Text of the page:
Web Magazine for Information Professionals

Tolimac: 'Smart Card People Are Happy People'

Sally Rumsey explains a pilot electronic document delivery service at the University of Surrey Library.

As networked information services continue to expand, libraries need to reinforce their key intermediary role between information providers and end users to achieve a double objective: facilitate user access to electronic services distributed through the Internet and guarantee payment to providers.

TOLIMAC (Total Library Management Concept) is designed as a management tool that allows libraries to manage and control user access to electronic information. It enables electronic information providers to agree institutional contracts based on actual use of their services, as it provides guarantees on request authentication and on payment for information delivery. Authentication and payment is managed by use of a smartcard.

The TOLIMAC system is being developed by a European consortium of five partners: Université Libre de Bruxelles Département Informatique Service Cryptographie et Securité Informatique (Belgium); Xafax SA (Belgium); INIST (Institut de l’Information Scientifique at Technique) (France); Absec Ltd (UK); the University of Surrey (UK). The project has been partially funded by Commission of the European Communities.

Evaluation of the pilot system was performed at the George Edwards Library, University of Surrey during March and April 1999. The evaluation comprised the testing of the system on users, both library staff who would manage the system and end users.

The system has two discrete parts; a client interface which allows searching for, ordering, payment and retrieval of documents plus an administrator interface which allows library staff to control finances, supplier information, categories of users and their access to the system.

The client is issued with a smart card that allows them to access the system. Their details are held on a database on the administrator system. By inserting the smart card into a reader connected to the PC and entering a PIN, the client may search for documents. During the pilot tests documents were supplied by INIST in France, but it is planned that it would be possible for users to search information supplied by other information providers such as publishers, library catalogues and other document delivery centres. Searches can be performed by input of information such as author, title, keyword(s) etc. If the search is successful, the user is presented with a screen listing the titles, authors, language and the journal where the article(s) appear. They may view the abstract of articles at this stage if they wish. It is at this point that the user has the option to order and pay for one or more articles.

Payment is possible because of the use of the smart card. Each user has access to two electronic purses on their smart card; a professional purse that would probably be credited by the institution and a personal purse that would probably be credited by the users themselves. It may be possible for purses to be credited by use of credit cards or cash machines as well as by the administrator. This method of payment means that the supplier is guaranteed payment.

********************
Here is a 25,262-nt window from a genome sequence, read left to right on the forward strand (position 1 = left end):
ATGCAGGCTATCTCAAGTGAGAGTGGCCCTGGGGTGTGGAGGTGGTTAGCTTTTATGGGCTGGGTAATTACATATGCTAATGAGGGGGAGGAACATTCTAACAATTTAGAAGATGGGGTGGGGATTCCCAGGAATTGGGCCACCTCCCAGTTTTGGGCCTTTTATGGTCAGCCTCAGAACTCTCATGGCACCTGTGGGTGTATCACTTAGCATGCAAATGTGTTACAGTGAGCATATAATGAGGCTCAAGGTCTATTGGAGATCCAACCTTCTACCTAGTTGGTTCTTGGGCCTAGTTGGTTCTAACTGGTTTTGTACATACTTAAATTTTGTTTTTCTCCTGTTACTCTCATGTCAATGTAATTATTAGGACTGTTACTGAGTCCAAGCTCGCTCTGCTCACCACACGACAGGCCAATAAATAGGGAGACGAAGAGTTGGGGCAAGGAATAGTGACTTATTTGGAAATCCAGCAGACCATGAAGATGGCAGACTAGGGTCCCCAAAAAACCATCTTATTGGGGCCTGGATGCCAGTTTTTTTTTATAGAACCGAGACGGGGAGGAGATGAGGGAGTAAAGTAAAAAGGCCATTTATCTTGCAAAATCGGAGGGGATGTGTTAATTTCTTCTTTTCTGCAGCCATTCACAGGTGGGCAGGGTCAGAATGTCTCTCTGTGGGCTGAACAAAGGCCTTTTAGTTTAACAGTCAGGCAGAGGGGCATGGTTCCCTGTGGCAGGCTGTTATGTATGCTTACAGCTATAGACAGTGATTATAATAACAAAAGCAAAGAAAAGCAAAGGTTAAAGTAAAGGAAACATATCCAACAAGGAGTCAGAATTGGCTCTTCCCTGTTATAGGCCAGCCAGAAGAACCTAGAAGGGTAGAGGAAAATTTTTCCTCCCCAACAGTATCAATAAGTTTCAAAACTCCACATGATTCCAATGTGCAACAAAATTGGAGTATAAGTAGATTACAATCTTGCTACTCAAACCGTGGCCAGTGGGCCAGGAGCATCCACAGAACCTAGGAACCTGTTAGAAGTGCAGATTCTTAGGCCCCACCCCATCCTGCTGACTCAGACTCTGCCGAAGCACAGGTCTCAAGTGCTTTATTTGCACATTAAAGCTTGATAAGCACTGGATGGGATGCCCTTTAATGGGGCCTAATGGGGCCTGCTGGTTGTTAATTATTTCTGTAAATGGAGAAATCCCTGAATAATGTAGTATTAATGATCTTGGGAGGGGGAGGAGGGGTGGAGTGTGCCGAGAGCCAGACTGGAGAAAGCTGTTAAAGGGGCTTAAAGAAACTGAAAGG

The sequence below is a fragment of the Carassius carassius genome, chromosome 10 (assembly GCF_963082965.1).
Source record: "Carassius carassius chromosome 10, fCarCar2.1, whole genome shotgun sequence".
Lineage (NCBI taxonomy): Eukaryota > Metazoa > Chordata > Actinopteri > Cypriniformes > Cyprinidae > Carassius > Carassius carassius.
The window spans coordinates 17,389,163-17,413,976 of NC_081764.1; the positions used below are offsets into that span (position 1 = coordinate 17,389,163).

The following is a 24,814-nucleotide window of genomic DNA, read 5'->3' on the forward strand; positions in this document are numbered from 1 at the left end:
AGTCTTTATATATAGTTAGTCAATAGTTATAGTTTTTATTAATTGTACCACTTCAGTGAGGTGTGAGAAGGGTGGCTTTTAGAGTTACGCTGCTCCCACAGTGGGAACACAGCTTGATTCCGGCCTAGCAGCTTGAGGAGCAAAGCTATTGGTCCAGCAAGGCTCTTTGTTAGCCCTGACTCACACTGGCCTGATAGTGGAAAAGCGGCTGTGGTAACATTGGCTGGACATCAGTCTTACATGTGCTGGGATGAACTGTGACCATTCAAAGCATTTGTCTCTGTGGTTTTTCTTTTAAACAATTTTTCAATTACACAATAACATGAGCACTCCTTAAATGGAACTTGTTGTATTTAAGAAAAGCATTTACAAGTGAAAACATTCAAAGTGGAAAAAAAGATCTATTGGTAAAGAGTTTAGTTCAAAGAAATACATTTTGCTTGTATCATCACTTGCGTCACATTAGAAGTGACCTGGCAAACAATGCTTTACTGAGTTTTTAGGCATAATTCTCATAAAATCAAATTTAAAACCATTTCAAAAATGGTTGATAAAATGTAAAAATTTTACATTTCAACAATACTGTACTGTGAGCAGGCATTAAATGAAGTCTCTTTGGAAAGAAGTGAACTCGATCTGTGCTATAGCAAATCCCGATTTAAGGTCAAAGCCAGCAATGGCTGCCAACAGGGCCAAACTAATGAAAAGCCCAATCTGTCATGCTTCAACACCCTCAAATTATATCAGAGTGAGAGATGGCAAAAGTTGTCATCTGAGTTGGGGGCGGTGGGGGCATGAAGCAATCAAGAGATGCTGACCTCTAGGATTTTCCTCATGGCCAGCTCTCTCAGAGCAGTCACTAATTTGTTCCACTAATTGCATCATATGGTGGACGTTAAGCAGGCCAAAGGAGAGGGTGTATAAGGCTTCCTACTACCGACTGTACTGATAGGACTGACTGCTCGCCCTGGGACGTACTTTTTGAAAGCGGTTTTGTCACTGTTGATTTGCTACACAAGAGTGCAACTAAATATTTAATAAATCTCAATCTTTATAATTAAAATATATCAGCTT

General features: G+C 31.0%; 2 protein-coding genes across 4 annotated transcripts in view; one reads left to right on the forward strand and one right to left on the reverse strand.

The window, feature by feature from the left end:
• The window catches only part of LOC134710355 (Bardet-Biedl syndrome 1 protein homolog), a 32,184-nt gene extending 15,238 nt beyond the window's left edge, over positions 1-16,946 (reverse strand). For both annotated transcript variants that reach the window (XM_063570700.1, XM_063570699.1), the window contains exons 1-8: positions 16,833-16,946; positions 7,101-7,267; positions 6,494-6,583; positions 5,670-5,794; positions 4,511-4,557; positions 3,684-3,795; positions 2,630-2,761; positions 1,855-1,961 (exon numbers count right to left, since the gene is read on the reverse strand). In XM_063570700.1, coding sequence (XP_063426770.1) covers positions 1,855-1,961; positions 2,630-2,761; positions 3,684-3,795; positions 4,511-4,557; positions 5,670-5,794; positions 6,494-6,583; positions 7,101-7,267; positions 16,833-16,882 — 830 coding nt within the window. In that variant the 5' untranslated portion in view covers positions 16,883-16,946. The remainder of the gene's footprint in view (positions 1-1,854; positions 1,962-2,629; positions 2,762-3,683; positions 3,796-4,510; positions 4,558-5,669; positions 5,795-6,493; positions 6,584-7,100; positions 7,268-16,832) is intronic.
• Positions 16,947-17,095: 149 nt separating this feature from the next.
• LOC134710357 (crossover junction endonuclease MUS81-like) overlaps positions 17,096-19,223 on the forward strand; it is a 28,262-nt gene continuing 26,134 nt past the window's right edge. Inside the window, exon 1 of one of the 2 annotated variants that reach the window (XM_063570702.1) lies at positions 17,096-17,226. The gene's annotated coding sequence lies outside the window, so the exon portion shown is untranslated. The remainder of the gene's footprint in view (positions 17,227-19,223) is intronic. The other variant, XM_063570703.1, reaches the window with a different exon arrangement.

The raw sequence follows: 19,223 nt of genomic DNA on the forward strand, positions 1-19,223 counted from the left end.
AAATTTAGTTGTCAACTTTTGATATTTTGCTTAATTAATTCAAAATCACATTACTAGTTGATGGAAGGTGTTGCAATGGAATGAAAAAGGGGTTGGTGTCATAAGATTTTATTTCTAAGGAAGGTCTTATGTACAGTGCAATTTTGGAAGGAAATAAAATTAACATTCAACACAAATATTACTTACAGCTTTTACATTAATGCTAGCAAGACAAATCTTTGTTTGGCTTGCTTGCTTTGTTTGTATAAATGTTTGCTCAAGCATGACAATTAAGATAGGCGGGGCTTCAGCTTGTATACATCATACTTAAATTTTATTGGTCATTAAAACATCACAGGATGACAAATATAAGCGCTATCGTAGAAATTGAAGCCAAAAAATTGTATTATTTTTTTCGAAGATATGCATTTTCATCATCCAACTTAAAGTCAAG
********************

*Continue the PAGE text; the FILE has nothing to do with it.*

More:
Once payment has been made either:

Documents are displayed in PDF format by use of Adobe Acrobat.

Personal privacy is protected and use of the card as a tracking device is minimised because the library acts as an intermediary between user and document supplier. All transactions on the Internet are secured by means of the smart card through authentication and encryption techniques.

Use of a smart card not only allows for payment of documents, but also other applications. By connecting a smart card reader to the photocopier it is currently possible to use the card to pay for photocopies, but it could be used for services such as access control to buildings etc.

Libraries can customise use of the system to their own criteria. Each library is able to apply its own electronic information access, charging policy and categories of users. All these aspects are managed using the administrator system.

During the evaluation, testers found both the client and administrator systems straightforward to use. They liked using the smart card and having two electronic purses. Users also liked the idea of being able to pay for other applications such as photocopies with the smart card. Many of the test users thought that they would make use of a ‘scanned on demand’ system such as TOLIMAC if it were available. Some issues were raised as needing further attention. These included page formatting, some aspects of searching and the inclusion of a history of transactions for the client. Testers were unanimous that such a system would be advantageous and all liked the speed of delivery of the documents.

Such a system would have an impact on the Inter-library Loans service in a library, but all testers, including library staff thought that use of the TOLIMAC system could only benefit the library and its readers.

Although there were suggestions for alterations/additions to the system by testers, reaction was very positive. The consortium is now taking decisions concerning the way forward for TOLIMAC.

Author Details

Sally Rumsey
Research Assistant
George Edwards Library
University of Surrey
Guildford, UK
Email: s.rumsey@surrey.ac.uk

Further details of TOLIMAC can be found at http://tolimac.ulb.ac.be/